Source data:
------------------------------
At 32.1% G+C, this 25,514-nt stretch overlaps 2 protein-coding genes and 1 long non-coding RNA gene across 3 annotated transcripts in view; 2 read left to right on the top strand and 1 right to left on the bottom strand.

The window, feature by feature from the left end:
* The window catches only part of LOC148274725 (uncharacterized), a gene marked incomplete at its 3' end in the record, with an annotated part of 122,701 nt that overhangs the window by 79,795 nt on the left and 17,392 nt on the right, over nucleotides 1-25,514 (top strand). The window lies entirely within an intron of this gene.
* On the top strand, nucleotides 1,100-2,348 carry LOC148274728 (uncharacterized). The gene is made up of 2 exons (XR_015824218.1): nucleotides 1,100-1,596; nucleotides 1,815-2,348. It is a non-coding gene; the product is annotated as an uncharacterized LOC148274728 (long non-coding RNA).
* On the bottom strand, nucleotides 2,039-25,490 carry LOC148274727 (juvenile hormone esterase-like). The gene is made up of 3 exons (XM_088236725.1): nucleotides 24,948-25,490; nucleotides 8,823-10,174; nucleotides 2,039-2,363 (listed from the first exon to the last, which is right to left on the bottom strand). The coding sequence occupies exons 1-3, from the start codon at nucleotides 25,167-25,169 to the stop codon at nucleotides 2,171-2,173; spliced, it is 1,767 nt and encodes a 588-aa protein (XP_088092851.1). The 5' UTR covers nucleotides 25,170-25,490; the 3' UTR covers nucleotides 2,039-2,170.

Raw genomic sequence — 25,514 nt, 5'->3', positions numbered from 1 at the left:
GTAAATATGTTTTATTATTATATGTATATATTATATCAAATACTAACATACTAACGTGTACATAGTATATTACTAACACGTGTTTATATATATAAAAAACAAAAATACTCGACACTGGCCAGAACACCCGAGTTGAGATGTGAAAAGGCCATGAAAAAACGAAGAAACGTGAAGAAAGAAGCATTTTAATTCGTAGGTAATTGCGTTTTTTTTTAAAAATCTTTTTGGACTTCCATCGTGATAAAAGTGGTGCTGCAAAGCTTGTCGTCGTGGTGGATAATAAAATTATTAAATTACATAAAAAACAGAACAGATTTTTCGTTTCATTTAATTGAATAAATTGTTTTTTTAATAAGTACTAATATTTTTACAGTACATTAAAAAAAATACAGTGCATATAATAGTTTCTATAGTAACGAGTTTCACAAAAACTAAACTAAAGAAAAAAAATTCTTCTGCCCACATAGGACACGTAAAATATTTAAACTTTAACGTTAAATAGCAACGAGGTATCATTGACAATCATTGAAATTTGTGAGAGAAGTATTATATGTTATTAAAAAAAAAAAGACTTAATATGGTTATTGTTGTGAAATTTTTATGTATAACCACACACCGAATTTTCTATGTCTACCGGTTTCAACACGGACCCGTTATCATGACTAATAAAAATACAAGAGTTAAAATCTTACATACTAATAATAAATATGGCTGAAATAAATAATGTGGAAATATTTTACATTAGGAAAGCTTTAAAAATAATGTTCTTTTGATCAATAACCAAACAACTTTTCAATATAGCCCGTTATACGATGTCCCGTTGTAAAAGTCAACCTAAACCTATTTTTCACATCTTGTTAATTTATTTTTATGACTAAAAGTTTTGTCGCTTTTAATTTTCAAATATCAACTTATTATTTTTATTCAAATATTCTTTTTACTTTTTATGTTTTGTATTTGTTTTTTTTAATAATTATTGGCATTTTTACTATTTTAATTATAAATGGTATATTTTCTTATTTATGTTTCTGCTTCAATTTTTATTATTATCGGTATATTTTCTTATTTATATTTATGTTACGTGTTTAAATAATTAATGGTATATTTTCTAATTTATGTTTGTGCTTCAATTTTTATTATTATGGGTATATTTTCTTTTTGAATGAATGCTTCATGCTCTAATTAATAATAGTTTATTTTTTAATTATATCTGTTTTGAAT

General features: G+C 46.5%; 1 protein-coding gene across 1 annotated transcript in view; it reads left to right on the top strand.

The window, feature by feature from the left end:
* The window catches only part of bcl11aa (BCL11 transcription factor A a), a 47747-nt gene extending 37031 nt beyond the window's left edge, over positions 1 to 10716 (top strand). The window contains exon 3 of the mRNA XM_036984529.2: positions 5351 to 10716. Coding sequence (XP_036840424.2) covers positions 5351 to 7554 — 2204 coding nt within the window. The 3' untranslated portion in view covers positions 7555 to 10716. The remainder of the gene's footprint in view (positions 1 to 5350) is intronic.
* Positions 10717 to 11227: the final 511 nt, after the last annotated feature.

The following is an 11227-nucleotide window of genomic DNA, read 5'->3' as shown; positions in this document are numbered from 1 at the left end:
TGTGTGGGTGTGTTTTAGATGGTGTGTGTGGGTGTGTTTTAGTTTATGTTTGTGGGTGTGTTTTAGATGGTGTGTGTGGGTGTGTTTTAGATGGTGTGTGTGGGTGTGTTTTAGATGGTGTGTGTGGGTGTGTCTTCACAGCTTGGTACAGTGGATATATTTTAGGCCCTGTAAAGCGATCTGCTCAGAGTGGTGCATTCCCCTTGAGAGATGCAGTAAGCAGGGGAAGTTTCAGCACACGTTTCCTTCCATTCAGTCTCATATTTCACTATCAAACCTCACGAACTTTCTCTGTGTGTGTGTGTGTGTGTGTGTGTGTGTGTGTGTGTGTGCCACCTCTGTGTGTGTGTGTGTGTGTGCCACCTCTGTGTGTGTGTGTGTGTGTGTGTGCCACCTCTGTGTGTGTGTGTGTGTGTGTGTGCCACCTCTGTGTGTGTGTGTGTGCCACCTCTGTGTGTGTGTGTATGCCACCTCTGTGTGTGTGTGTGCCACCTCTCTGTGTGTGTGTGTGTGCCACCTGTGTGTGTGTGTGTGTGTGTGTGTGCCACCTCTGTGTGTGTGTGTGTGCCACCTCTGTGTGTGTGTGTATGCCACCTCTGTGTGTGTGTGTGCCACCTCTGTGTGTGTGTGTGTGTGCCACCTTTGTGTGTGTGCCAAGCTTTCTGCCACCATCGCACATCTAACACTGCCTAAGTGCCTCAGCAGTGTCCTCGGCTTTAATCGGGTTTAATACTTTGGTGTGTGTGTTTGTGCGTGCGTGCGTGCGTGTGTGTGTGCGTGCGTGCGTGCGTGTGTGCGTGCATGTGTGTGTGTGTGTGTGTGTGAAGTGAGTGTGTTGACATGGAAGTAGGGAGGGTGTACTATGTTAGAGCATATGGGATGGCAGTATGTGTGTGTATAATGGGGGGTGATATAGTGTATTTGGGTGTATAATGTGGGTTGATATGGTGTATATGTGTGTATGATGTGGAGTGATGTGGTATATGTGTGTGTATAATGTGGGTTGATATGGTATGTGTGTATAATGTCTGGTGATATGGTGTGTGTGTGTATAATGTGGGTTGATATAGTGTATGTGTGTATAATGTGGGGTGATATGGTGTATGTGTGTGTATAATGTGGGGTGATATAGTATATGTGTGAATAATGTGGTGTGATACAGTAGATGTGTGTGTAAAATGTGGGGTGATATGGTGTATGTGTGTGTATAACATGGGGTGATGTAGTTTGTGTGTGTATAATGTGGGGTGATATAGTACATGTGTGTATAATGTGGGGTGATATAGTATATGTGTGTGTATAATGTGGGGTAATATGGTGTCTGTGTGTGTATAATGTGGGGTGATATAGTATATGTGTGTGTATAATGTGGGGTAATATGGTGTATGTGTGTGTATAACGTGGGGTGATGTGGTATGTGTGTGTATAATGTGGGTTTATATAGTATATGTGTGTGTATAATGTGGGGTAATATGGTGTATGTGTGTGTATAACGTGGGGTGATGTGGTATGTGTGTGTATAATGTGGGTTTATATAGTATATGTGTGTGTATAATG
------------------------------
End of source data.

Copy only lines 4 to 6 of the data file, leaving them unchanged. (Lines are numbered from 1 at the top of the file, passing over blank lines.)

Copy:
* On the top strand, nucleotides 1,100-2,348 carry LOC148274728 (uncharacterized). The gene is made up of 2 exons (XR_015824218.1): nucleotides 1,100-1,596; nucleotides 1,815-2,348. It is a non-coding gene; the product is annotated as an uncharacterized LOC148274728 (long non-coding RNA).
* On the bottom strand, nucleotides 2,039-25,490 carry LOC148274727 (juvenile hormone esterase-like). The gene is made up of 3 exons (XM_088236725.1): nucleotides 24,948-25,490; nucleotides 8,823-10,174; nucleotides 2,039-2,363 (listed from the first exon to the last, which is right to left on the bottom strand). The coding sequence occupies exons 1-3, from the start codon at nucleotides 25,167-25,169 to the stop codon at nucleotides 2,171-2,173; spliced, it is 1,767 nt and encodes a 588-aa protein (XP_088092851.1). The 5' UTR covers nucleotides 25,170-25,490; the 3' UTR covers nucleotides 2,039-2,170.

Raw genomic sequence — 25,514 nt, 5'->3', positions numbered from 1 at the left: